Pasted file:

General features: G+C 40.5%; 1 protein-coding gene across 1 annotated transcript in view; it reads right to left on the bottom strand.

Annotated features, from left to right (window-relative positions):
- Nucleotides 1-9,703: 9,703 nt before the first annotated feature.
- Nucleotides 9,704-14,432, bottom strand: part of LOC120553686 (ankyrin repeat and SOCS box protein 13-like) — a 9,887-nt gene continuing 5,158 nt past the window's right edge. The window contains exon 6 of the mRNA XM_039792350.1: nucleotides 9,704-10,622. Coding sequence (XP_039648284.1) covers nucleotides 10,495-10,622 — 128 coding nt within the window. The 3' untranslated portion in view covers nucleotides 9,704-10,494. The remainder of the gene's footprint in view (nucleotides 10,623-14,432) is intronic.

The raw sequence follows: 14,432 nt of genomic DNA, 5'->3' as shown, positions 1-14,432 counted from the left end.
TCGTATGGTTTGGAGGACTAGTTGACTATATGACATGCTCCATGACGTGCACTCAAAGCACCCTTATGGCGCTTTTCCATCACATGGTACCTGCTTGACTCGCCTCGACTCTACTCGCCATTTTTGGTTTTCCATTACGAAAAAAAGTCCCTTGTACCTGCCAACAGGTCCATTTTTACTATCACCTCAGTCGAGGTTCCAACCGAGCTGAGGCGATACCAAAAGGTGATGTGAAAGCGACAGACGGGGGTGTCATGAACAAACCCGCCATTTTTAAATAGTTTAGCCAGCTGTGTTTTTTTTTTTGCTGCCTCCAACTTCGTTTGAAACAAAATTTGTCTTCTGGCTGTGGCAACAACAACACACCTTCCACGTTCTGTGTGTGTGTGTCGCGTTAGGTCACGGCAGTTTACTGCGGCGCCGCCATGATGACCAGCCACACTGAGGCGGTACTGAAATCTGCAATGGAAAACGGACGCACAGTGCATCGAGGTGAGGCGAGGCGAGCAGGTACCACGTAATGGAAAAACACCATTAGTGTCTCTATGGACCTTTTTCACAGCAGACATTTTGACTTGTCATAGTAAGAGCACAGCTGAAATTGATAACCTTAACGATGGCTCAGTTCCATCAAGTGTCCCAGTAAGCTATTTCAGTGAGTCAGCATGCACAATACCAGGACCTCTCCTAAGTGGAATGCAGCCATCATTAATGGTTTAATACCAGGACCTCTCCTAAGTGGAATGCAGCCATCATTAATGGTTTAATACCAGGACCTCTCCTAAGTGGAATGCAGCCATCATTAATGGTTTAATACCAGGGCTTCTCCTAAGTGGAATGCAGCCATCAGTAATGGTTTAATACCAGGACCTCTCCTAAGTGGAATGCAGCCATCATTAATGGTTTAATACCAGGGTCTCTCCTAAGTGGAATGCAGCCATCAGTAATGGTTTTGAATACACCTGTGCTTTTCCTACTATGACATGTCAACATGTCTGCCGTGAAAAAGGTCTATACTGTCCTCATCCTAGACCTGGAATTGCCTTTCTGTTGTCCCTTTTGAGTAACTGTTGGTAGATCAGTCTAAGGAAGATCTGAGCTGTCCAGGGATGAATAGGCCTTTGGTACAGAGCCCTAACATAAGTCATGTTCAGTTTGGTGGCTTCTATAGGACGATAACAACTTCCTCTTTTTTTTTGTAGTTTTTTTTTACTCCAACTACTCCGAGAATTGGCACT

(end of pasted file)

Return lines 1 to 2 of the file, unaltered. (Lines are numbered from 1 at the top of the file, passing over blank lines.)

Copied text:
General features: G+C 40.5%; 1 protein-coding gene across 1 annotated transcript in view; it reads right to left on the bottom strand.

Annotated features, from left to right (window-relative positions):